Industry Content & Media

How One Conference Made 48-Second Registration Check-In a Reality

Author: David McMillin       

The first impression of a conference can often be the worst: long check-in lines at registration kiosks. It’s an understandable challenge. As crowds of attendees look for their credentials, the inevitable issues of spelling mistakes on name badges and missing information can make arriving at an event feel worse than standing in the security line at the airport. In contrast, when more than 31,000 attendees arrived at a recent edition of FABTECH — which describes itself as North America’s largest metal forming, fabricating, welding, and finishing event — organizers had plans for more efficient entry. The event worked with Convention Data Services (CDS) to use a system called Line Busters to — you guessed it — bust the lines. In addition to using standard registration and badge-printing options, a gang of 11 Line Busters’ representatives — which included FABTECH staff and CDS employees — greeted attendees in high-traffic areas.

“There is no line and no need to go to a check-in counter,” Becky Hansen, executive vice president of event services at CDS, told PCMA in an interview about the thinking behind Line Busters. “It’s much more personalized. Someone greets you with a smile on their face when you step off the shuttle bus, and you’re on your way.”

At FABTECH, the technology helped more than 8,000 attendees get on their way very quickly. In fact, the average check-in time for the Line Busters experience was 48 seconds. The efficient on-site time relies on advance work and clear communication with attendees.

“After you register for the event, you receive a code, and you can download the code to your phone or your smart watch,” Hansen said. “You can also print it out if you want. A few days before the event begins, you’ll receive another reminder with the code to make sure you have it easily accessible when you arrive.”

The Line Busters representatives scan those codes with mobile devices. Then, they walk attendees to a printer to pick up badges. At FABTECH, Hansen said there were four printers, which means that the average Line Buster representative helped print more than 700 badges.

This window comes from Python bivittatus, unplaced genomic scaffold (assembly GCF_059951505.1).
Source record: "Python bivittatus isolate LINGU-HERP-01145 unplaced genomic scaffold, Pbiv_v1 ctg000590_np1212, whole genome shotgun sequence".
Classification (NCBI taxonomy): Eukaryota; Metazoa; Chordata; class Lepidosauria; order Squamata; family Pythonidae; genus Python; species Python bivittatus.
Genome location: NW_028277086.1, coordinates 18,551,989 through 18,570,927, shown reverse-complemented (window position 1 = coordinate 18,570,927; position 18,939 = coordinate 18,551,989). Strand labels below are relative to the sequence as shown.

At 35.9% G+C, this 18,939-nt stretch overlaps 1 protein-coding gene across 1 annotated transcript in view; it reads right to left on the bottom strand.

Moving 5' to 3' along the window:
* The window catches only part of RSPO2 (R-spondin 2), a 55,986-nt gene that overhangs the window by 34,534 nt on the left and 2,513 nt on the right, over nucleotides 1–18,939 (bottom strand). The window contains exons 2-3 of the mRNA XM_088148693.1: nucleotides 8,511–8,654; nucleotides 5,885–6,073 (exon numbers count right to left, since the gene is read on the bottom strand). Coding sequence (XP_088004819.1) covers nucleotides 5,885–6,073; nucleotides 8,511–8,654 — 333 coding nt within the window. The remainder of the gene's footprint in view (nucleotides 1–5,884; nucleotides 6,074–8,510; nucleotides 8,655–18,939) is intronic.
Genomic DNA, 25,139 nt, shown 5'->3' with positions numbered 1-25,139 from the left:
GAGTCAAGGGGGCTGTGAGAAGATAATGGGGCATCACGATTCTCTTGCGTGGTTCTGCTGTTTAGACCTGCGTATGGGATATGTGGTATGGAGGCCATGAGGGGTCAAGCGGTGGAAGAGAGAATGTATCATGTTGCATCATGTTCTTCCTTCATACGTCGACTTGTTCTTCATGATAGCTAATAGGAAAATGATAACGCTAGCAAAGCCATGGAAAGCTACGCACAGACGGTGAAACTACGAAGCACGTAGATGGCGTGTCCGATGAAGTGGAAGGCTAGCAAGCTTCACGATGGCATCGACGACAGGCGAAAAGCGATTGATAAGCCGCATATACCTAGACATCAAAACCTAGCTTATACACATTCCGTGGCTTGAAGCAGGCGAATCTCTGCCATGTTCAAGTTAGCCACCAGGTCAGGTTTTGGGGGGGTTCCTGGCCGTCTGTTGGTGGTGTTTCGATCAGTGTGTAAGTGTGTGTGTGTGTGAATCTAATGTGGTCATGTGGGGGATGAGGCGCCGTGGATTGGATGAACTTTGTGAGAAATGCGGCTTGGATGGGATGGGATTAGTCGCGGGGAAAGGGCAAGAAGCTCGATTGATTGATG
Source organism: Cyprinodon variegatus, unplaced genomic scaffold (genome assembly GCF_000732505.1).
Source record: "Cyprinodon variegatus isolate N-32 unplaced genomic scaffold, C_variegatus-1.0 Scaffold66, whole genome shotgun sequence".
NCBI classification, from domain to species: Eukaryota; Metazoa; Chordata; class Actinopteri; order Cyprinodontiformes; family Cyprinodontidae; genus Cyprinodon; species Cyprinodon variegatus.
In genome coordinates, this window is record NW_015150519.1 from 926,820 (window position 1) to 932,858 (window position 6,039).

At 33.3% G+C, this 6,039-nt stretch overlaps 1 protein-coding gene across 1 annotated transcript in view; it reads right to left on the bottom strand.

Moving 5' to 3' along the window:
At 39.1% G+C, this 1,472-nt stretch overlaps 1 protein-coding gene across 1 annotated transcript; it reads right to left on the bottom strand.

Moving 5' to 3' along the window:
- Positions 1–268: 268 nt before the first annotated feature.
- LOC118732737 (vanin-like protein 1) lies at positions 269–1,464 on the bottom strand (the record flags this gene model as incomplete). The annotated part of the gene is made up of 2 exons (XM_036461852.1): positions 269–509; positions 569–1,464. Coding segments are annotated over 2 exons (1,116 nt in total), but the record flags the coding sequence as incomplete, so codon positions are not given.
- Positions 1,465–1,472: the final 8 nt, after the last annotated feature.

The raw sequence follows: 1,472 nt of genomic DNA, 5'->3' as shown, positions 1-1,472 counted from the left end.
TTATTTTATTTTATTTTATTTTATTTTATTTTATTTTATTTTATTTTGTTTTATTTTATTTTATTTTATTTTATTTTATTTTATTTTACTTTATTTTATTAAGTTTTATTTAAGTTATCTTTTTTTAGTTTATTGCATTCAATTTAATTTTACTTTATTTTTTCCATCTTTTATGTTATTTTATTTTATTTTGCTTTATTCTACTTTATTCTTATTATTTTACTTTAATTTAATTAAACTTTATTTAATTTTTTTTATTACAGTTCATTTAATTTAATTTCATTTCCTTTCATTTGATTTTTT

Preparing Attendees for a New Experience

While CDS’ technology eliminates the annoyance of lines, there are challenges that stand in the way of change. Hansen acknowledged that FABTECH attendees are a bit more tech savvy than average conference attendees. “When we want to help make a change [with some clients], they often wonder whether attendees will understand the new process,” Hansen said.

To address that issue, Hansen said that FABTECH organizers included information on how to pick up badges in every message they sent to attendees and exhibitors with a complete list of locations where they would find traditional check-in options or Line Busters representatives.

FABTECH isn’t the only conference aiming to reinvent registration check-in. Consider SAPPHIRE NOW and the ASUG Annual Conference’s move to help attendees collect badges when they picked up their bags at the Orlando International Airport in 2016. PCMA made the same move at the past two editions of Convening Leaders in Austin and Nashville. Hansen said that other events are also aiming to design experiences that deliver a VIP-level of service instead of a functional, tell-us-your-name-and-we’ll-print-your-badge transaction. “The trend is shifting from a big registration area toward more of a concierge feel,” Hansen said. “More of our clients are looking to decentralize registration, and they’re using airport baggage-claim areas and hotels to avoid crowds on opening day.”

Have you made efforts to reinvent registration at your conference? Go to Catalyst to share your tips on how events can improve the check-in process.

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